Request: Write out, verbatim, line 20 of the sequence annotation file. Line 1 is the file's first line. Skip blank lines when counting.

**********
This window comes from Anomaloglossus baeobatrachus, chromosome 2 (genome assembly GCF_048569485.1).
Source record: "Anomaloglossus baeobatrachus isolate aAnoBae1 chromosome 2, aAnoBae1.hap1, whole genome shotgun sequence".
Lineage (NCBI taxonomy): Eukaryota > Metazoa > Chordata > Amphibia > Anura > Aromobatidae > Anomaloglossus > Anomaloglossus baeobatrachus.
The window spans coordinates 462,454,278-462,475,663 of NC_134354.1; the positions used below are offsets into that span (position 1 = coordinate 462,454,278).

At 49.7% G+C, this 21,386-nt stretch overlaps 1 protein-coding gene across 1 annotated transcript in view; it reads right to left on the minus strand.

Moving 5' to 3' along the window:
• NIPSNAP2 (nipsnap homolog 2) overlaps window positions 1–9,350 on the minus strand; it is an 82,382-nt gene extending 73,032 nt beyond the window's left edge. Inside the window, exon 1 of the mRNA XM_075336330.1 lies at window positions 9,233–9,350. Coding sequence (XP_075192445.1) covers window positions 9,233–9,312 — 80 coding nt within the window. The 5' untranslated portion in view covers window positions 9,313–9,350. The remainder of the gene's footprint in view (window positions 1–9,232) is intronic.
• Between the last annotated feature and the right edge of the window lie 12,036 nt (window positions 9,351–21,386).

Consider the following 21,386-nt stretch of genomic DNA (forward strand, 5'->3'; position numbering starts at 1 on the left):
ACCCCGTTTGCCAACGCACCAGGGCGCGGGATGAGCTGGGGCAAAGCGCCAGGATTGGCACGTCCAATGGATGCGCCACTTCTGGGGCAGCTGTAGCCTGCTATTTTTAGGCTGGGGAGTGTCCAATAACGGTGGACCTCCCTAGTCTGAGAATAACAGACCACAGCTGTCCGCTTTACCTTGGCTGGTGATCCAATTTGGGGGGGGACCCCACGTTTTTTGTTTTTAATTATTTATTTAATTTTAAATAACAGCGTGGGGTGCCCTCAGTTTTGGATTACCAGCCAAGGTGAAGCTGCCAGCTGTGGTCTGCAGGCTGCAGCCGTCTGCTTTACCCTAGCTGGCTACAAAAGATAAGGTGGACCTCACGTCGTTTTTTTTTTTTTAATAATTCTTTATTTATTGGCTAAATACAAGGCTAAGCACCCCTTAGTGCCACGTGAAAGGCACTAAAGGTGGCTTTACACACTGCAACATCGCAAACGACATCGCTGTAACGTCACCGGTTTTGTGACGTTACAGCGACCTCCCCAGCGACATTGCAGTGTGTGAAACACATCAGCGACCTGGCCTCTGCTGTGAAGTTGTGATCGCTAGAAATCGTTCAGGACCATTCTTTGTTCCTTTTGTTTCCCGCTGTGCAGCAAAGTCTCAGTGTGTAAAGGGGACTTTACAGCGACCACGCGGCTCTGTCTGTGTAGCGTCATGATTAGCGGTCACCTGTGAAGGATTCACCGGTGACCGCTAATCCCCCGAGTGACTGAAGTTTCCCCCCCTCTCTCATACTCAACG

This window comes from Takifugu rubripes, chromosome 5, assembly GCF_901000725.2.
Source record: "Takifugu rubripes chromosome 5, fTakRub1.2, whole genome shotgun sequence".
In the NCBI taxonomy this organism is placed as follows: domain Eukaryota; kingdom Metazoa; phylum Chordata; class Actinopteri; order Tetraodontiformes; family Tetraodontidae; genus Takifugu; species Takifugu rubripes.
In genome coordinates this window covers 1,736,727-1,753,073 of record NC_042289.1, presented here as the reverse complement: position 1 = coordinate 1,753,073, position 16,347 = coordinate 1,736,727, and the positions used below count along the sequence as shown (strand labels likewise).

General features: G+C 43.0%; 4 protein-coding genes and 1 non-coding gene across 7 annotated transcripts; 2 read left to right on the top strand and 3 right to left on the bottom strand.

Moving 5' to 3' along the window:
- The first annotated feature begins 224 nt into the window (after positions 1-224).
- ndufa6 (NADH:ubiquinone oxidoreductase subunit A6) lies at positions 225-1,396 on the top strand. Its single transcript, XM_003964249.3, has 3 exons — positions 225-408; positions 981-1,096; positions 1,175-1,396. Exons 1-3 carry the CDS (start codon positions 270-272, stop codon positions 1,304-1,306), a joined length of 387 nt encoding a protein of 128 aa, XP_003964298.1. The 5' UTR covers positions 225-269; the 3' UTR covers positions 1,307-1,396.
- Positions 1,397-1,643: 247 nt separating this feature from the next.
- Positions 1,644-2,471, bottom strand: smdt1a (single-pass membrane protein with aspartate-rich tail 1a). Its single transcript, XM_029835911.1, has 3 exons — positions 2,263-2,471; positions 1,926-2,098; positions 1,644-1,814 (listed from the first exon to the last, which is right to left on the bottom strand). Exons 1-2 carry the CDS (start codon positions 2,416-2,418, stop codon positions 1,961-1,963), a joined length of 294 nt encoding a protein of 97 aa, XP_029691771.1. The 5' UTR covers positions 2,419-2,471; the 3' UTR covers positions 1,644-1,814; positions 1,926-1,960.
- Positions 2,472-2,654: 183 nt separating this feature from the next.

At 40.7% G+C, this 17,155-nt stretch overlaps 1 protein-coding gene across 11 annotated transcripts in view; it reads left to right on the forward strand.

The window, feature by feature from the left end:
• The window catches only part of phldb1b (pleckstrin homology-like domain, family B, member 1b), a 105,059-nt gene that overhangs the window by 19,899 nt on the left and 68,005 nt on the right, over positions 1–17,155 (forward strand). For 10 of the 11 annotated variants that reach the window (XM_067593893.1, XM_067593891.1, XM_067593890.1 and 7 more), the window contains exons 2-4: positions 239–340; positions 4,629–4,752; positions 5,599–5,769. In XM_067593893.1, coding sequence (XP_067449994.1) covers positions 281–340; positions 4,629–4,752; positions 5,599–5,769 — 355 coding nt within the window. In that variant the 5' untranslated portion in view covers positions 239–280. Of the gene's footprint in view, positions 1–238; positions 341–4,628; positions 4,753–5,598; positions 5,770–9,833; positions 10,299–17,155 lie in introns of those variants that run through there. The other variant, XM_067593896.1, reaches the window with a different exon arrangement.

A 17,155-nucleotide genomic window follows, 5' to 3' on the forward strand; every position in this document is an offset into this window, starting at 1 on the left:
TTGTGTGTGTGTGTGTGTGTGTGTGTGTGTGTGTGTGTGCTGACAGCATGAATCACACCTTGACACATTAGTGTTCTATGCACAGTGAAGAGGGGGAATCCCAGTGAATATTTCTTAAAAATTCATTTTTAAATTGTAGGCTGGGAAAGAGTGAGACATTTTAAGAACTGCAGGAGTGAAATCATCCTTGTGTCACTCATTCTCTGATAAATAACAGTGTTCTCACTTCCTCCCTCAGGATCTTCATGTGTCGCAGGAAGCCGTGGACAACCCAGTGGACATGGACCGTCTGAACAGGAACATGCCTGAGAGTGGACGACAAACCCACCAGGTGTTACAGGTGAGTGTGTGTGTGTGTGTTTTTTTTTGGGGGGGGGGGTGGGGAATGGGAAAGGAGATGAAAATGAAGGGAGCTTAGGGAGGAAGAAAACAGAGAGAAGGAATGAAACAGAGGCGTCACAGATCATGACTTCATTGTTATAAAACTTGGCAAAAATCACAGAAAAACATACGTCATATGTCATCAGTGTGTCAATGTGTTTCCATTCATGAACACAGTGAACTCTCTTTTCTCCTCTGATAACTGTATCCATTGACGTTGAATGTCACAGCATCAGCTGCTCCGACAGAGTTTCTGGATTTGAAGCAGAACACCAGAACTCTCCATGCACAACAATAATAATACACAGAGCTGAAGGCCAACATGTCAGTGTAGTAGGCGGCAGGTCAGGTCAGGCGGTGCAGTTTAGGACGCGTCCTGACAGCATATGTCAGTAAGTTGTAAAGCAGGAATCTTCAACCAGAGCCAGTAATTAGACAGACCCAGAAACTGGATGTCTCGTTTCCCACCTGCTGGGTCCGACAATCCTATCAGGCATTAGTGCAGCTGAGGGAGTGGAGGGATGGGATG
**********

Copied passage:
- Positions 1,644-2,471, bottom strand: smdt1a (single-pass membrane protein with aspartate-rich tail 1a). Its single transcript, XM_029835911.1, has 3 exons — positions 2,263-2,471; positions 1,926-2,098; positions 1,644-1,814 (listed from the first exon to the last, which is right to left on the bottom strand). Exons 1-2 carry the CDS (start codon positions 2,416-2,418, stop codon positions 1,961-1,963), a joined length of 294 nt encoding a protein of 97 aa, XP_029691771.1. The 5' UTR covers positions 2,419-2,471; the 3' UTR covers positions 1,644-1,814; positions 1,926-1,960.